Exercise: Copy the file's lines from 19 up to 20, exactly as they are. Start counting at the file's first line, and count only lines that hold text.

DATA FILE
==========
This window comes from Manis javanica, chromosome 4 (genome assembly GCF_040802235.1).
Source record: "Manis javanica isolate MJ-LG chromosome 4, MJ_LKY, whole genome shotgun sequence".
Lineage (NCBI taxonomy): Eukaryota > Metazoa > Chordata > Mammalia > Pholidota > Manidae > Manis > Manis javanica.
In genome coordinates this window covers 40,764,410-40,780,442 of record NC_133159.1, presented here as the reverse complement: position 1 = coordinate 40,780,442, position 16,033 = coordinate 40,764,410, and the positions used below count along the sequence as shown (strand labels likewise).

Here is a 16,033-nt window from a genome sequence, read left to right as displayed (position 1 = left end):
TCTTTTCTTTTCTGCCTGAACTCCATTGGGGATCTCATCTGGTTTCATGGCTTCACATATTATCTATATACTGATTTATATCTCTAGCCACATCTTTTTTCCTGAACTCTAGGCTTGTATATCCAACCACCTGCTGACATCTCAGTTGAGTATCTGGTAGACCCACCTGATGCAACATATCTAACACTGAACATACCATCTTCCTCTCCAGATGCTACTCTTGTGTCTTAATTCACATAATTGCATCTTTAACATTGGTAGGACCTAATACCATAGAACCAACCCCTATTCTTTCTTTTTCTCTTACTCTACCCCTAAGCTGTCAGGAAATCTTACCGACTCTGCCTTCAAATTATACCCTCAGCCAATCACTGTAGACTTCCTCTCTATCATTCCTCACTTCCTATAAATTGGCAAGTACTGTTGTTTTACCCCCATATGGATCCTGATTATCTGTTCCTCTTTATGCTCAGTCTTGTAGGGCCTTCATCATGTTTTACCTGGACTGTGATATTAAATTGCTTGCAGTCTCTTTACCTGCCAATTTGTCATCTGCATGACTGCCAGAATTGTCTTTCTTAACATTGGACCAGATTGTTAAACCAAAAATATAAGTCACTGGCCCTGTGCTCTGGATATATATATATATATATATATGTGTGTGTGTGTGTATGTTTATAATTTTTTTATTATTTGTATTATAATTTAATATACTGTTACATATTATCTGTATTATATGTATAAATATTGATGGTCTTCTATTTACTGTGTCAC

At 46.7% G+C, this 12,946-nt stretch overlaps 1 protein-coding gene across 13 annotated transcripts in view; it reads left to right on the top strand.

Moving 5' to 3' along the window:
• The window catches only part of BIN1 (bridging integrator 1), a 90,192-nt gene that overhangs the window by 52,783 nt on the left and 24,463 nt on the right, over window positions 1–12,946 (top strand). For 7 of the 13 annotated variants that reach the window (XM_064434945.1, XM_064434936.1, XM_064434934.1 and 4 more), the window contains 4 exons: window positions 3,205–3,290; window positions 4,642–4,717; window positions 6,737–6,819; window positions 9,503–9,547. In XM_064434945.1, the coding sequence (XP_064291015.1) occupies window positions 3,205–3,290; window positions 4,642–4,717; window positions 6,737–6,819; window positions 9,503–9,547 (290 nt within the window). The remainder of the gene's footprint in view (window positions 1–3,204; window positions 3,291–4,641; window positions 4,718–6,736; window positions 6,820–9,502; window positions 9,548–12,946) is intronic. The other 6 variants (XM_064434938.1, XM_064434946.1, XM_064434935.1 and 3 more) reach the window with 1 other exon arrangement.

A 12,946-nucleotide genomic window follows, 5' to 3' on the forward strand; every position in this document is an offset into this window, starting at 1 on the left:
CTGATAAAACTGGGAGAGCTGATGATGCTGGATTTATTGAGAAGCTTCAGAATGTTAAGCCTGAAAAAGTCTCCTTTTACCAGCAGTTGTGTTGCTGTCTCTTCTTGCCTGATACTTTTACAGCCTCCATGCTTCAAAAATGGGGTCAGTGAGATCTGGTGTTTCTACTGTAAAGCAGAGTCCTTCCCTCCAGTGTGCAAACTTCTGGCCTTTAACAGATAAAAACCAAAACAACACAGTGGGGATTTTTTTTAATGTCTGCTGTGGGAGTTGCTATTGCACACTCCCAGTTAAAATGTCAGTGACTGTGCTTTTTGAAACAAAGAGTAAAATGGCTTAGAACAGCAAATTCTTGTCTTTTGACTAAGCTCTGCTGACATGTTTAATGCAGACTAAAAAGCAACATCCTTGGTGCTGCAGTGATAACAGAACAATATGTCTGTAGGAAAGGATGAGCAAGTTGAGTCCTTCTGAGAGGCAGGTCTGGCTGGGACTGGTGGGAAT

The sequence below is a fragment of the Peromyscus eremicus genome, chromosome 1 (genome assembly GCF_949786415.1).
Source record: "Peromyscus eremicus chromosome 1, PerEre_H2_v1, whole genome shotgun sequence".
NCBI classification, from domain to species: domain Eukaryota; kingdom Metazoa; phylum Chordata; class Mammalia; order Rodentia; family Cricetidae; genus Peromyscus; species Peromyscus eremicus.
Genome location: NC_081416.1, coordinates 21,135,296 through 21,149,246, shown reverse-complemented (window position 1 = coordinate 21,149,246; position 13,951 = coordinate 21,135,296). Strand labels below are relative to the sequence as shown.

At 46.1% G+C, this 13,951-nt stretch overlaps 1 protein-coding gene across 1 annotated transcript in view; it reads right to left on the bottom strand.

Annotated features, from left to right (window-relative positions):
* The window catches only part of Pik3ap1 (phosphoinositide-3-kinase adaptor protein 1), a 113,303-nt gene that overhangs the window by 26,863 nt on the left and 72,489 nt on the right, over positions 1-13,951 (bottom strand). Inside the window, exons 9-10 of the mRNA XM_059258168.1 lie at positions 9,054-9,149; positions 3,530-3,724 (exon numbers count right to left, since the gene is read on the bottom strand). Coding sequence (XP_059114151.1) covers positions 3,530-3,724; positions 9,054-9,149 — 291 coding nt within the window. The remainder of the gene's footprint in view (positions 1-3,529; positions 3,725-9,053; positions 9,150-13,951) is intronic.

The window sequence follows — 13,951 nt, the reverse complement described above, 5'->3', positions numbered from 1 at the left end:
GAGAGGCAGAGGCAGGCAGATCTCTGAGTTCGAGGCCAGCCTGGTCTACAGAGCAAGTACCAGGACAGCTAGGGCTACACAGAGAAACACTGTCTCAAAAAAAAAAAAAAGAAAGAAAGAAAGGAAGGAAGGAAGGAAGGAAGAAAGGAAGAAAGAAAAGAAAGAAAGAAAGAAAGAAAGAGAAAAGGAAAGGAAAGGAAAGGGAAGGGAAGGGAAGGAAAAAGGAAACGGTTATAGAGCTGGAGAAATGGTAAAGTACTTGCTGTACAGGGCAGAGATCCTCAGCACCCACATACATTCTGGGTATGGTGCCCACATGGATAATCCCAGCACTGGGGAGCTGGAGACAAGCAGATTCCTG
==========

The window sequence follows — 13,951 nt, the reverse complement described above, 5'->3', positions numbered from 1 at the left end:
GAGAGGCAGAGGCAGGCAGATCTCTGAGTTCGAGGCCAGCCTGGTCTACAGAGCAAGTACCAGGACAGCTAGGGCTACACAGAGAAACACTGTCTCAAAAAAAAAAAAAAGAAAGAAAGAAAGGAAGGAAGGAAGGAAGGAAGAAAGGAAGAAAGAAAAGAAAGAAAGAAAGAAAGAAAGAGAAAAGGAAAGGAAAGGAAAGGGAAGGGAAGGGAAGGAAAAAGGAAACGGTTATAGAGCTGGAGAAATGGTAAAGTACTTGCTGTACAGGGCAGAGATCCTCAGCACCCACATACATTCTGGGTATGGTGCCCACATGGATAATCCCAGCACTGGGGAGCTGGAGACAAGCAGATTCCTG